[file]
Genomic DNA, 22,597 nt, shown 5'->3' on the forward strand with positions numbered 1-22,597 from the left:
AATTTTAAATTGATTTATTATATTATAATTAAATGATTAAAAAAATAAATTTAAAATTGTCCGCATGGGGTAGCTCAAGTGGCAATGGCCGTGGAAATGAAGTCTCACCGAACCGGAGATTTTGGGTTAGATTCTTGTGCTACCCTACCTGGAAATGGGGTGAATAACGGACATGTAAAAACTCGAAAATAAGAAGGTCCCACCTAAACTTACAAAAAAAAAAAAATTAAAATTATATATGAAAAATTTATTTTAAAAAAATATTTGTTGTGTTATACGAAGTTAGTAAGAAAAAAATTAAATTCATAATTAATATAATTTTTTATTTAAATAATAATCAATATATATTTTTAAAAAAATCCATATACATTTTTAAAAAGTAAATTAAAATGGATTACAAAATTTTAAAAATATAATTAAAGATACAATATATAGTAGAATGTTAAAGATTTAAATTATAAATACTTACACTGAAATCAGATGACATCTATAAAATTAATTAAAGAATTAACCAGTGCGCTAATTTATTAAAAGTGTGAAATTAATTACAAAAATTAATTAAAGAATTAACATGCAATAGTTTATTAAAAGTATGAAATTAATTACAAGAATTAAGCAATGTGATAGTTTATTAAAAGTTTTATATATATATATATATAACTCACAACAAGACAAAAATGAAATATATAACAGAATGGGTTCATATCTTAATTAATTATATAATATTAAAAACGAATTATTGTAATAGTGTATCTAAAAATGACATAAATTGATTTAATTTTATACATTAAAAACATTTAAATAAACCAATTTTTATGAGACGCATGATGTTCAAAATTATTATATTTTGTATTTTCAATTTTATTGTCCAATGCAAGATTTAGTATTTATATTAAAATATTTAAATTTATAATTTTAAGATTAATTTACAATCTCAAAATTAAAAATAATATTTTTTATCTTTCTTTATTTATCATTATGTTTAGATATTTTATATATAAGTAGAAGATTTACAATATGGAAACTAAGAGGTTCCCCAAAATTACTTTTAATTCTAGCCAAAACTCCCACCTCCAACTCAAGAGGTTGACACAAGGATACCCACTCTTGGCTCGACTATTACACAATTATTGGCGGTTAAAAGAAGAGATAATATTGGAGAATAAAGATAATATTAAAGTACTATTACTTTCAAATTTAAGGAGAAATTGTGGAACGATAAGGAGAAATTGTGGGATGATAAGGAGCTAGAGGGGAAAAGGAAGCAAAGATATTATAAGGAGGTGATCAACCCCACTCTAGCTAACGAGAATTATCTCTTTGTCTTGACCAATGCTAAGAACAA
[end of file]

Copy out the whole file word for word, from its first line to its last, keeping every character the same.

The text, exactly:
Genomic DNA, 22,597 nt, shown 5'->3' on the forward strand with positions numbered 1-22,597 from the left:
AATTTTAAATTGATTTATTATATTATAATTAAATGATTAAAAAAATAAATTTAAAATTGTCCGCATGGGGTAGCTCAAGTGGCAATGGCCGTGGAAATGAAGTCTCACCGAACCGGAGATTTTGGGTTAGATTCTTGTGCTACCCTACCTGGAAATGGGGTGAATAACGGACATGTAAAAACTCGAAAATAAGAAGGTCCCACCTAAACTTACAAAAAAAAAAAAATTAAAATTATATATGAAAAATTTATTTTAAAAAAATATTTGTTGTGTTATACGAAGTTAGTAAGAAAAAAATTAAATTCATAATTAATATAATTTTTTATTTAAATAATAATCAATATATATTTTTAAAAAAATCCATATACATTTTTAAAAAGTAAATTAAAATGGATTACAAAATTTTAAAAATATAATTAAAGATACAATATATAGTAGAATGTTAAAGATTTAAATTATAAATACTTACACTGAAATCAGATGACATCTATAAAATTAATTAAAGAATTAACCAGTGCGCTAATTTATTAAAAGTGTGAAATTAATTACAAAAATTAATTAAAGAATTAACATGCAATAGTTTATTAAAAGTATGAAATTAATTACAAGAATTAAGCAATGTGATAGTTTATTAAAAGTTTTATATATATATATATATAACTCACAACAAGACAAAAATGAAATATATAACAGAATGGGTTCATATCTTAATTAATTATATAATATTAAAAACGAATTATTGTAATAGTGTATCTAAAAATGACATAAATTGATTTAATTTTATACATTAAAAACATTTAAATAAACCAATTTTTATGAGACGCATGATGTTCAAAATTATTATATTTTGTATTTTCAATTTTATTGTCCAATGCAAGATTTAGTATTTATATTAAAATATTTAAATTTATAATTTTAAGATTAATTTACAATCTCAAAATTAAAAATAATATTTTTTATCTTTCTTTATTTATCATTATGTTTAGATATTTTATATATAAGTAGAAGATTTACAATATGGAAACTAAGAGGTTCCCCAAAATTACTTTTAATTCTAGCCAAAACTCCCACCTCCAACTCAAGAGGTTGACACAAGGATACCCACTCTTGGCTCGACTATTACACAATTATTGGCGGTTAAAAGAAGAGATAATATTGGAGAATAAAGATAATATTAAAGTACTATTACTTTCAAATTTAAGGAGAAATTGTGGAACGATAAGGAGAAATTGTGGGATGATAAGGAGCTAGAGGGGAAAAGGAAGCAAAGATATTATAAGGAGGTGATCAACCCCACTCTAGCTAACGAGAATTATCTCTTTGTCTTGACCAATGCTAAGAACAA